Under certain conditions, the employer may require a job applicant or an employee already in an employment relationship to submit a certificate of a drug test. The employer may only handle and register information on drug use contained in the drug test certificate, and even then only with the employee’s consent. The employer is liable for the costs of the test.
Provisions on drug testing are included in the Act on Data Protection in Working Life. The employer requiring the testing must have a written substance abuse prevention plan in place as referred to in the Occupational Health Care Act.
Requesting a test certificate when seeking new job duties
A job applicant or an employee seeking new job duties may be required to submit a drug test certificate in only two cases:
- for work in which drug use might endanger:
- the life, health or occupational safety of the employee or other persons,
- national defence or state security,
- traffic safety,
- the environment (increase the risk of significant environmental damage),
- the data protection of confidential information, or
- business and professional secrets;
- or for work where the employee is to carry out tasks:
- which will be performed elsewhere than in premises supervised by the employer and in which the performance of duties while under the influence of drugs may cause significant financial loss or danger to a customer (e.g. home care service),
- which involve independent work among minors, or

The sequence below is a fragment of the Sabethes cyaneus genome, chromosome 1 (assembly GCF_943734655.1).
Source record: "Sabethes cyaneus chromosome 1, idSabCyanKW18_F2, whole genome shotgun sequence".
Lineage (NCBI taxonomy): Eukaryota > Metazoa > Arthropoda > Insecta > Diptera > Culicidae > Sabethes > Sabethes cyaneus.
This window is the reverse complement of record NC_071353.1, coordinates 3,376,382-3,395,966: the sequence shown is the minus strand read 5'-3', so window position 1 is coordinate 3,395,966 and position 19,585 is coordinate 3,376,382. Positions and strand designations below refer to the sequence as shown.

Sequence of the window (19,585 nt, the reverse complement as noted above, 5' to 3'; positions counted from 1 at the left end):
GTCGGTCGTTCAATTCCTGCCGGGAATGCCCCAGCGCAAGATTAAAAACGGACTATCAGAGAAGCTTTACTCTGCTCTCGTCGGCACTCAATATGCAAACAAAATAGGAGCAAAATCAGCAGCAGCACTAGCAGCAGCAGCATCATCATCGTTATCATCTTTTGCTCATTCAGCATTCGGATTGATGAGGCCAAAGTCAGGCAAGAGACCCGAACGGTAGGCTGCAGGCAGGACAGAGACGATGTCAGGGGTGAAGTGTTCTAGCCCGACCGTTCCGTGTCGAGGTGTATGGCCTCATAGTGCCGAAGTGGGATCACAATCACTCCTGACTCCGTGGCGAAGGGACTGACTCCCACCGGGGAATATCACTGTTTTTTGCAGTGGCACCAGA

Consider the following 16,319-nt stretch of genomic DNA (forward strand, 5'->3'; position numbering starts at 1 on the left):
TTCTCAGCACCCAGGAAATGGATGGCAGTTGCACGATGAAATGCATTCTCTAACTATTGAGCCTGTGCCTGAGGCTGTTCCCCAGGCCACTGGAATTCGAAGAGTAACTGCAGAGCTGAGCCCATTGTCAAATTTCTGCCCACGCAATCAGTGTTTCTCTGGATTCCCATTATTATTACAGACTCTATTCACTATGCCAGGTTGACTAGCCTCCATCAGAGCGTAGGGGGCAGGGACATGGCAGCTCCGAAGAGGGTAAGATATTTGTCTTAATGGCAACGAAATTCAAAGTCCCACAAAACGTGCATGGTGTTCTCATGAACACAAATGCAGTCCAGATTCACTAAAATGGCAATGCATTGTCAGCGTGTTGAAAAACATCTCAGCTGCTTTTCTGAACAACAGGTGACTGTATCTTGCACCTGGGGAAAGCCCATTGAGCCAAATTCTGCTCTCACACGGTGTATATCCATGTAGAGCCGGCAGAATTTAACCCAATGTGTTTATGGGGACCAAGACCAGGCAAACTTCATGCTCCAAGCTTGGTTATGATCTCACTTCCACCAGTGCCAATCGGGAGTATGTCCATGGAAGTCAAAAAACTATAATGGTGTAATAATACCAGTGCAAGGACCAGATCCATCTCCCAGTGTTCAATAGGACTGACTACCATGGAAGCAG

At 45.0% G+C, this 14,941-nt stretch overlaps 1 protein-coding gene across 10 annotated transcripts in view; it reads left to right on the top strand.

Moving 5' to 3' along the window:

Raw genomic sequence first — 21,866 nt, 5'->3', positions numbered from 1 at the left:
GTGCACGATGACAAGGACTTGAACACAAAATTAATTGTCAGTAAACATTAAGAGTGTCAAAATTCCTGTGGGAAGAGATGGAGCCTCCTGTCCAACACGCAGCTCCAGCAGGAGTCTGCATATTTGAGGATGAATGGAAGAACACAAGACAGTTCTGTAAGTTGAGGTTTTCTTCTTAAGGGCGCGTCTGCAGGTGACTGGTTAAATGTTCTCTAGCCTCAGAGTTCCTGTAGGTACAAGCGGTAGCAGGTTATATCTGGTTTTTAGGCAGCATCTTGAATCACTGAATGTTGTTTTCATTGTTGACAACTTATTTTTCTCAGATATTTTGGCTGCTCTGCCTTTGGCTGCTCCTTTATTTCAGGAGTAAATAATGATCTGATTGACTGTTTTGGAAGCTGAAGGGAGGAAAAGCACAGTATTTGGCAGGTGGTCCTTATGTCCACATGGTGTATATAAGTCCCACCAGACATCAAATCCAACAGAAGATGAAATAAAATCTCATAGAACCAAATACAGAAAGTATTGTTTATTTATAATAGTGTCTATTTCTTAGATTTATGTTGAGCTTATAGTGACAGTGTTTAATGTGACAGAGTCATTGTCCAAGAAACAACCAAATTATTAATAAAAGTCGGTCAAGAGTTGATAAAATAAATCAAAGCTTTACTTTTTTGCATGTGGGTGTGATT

- in which there is independent and uncontrolled access to drugs or pharmaceuticals usable for intoxicating purposes.
A job applicant or employee may refuse to take a drug test, but in that case the employer need not take the application into account or consider the employee for appointment to the new job duties in question.
Requesting a drug test certificate during an employment relationship
The employer may require the employee to take a drug test during the employment relationship only if the employer has justifiable cause to suspect that the employee is under the influence of drugs at work or has a drug addiction, and if the employee performs work duties in which the performance of duties while under the influence of drugs:
- seriously endangers the life, health or occupational safety of the employee or other persons,
- seriously endangers national defence or state security,
- seriously endangers traffic safety,
- considerably increases the risk of significant environmental damage,
- seriously endangers the data protection of confidential information,
- endangers business and professional secrecy, or
- could significantly increase the risk of illegal trading of drugs or other intoxicating substances available to the employee through the work.
The employer may also require a drug test certificate from an employee who has pledged to undergo treatment for drug abuse and agreed to the monitoring of progress of the treatment.
If the employee does not submit a drug test certificate to the employer, this is principally considered negligence of job duties, and as such may (depending on the overall situation) result in a warning, termination with notice or even cancellation of the employment contract without notice.